In the ancient past, computers didn't have operating systems; they executed a single program from beginning to end, and that program had direct access to all the resources of the machine. Not only was it difficult to write programs that ran on the bare metal, but running only a single program at a time was an inefficient use of expensive and scarce computer resources.
Operating systems evolved to allow more than one program to run at once, running individual programs in processes: isolated, independently executing programs to which the operating system allocates resources such as memory, file handles, and security credentials. If they needed to, processes could communicate with one another through a variety of coarse-grained communication mechanisms: sockets, signal handlers, shared memory, semaphores, and files.
Several motivating factors led to the development of operating systems that allowed multiple programs to execute simultaneously:
Resource utilization. Programs sometimes have to wait for external operations such as input or output, and while waiting can do no useful work. It is more efficient to use that wait time to let another program run.
Fairness. Multiple users and programs may have equal claims on the machine's resources. It is preferable to let them share the computer via finer-grained time slicing than to let one program run to completion and then start another.
Convenience. It is often easier or more desirable to write several programs that each perform a single task and have them coordinate with each other as necessary than to write a single program that performs all the tasks.
In early timesharing systems, each process was a virtual von Neumann computer; it had a memory space storing both instructions and data, executing instructions sequentially according to the semantics of the machine language, and interacting with the outside world via the operating system through a set of I/O primitives. For each instruction executed there was a clearly defined "next instruction", and control flowed through the program according to the rules of the instruction set. Nearly all widely used programming languages today follow this sequential programming model, where the language specification clearly defines "what comes next" after a given action is executed.
The sequential programming model is intuitive and natural, as it models the way humans work: do one thing at a time, in sequencemostly. Get out of bed, put on your bathrobe, go downstairs and start the tea. As in programming languages, each of these real-world actions is an abstraction for a sequence of finer-grained actionsopen the cupboard, select a flavor of tea, measure some tea into the pot, see if there's enough water in the teakettle, if not put some more water in, set it on the stove, turn the stove on, wait for the water to boil, and so on. This last stepwaiting for the water to boilalso involves a degree of asynchrony. While the water is heating, you have a choice of what to dojust wait, or do other tasks in that time such as starting the toast (another asynchronous task) or fetching the newspaper, while remaining aware that your attention will soon be needed by the teakettle. The manufacturers of teakettles and toasters know their products are often used in an asynchronous manner, so they raise an audible signal when they complete their task. Finding the right balance of sequentiality and asynchrony is often a characteristic of efficient peopleand the same is true of programs.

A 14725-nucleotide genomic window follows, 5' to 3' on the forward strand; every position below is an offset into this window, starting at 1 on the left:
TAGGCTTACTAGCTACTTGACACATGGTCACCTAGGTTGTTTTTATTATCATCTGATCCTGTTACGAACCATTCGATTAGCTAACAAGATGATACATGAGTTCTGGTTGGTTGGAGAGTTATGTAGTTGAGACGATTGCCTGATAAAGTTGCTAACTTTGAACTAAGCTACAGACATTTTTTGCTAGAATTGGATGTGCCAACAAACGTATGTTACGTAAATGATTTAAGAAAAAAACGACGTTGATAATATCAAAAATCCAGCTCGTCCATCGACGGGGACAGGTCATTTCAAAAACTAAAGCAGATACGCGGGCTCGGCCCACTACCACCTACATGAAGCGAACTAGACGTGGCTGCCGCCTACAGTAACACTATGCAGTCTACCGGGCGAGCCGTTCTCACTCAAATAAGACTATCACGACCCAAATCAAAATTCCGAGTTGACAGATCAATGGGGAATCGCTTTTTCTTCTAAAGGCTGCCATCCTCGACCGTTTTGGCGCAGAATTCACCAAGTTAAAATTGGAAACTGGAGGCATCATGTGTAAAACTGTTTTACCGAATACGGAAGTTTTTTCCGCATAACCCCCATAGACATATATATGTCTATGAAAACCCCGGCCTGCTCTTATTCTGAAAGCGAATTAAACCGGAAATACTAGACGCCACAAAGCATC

The same concerns (resource utilization, fairness, and convenience) that motivated the development of processes also motivated the development of threads. Threads allow multiple streams of program control flow to coexist within a process. They share process-wide resources such as memory and file handles, but each thread has its own program counter, stack, and local variables. Threads also provide a natural decomposition for exploiting hardware parallelism on multiprocessor systems; multiple threads within the same program can be scheduled simultaneously on multiple CPUs.
Threads are sometimes called lightweight processes, and most modern operating systems treat threads, not processes, as the basic units of scheduling. In the absence of explicit coordination, threads execute simultaneously and asynchronously with respect to one another. Since threads share the memory address space of their owning process, all threads within a process have access to the same variables and allocate objects from the same heap, which allows finer-grained data sharing than inter-process mechanisms. But without explicit synchronization to coordinate access to shared data, a thread may modify variables that another thread is in the middle of using, with unpredictable results.
Part I: Fundamentals
Part II: Structuring Concurrent Applications
Cancellation and Shutdown
Applying Thread Pools
Part III: Liveness, Performance, and Testing
Avoiding Liveness Hazards
Performance and Scalability
Testing Concurrent Programs
Part IV: Advanced Topics
Building Custom Synchronizers
Atomic Variables and Nonblocking Synchronization
The Java Memory Model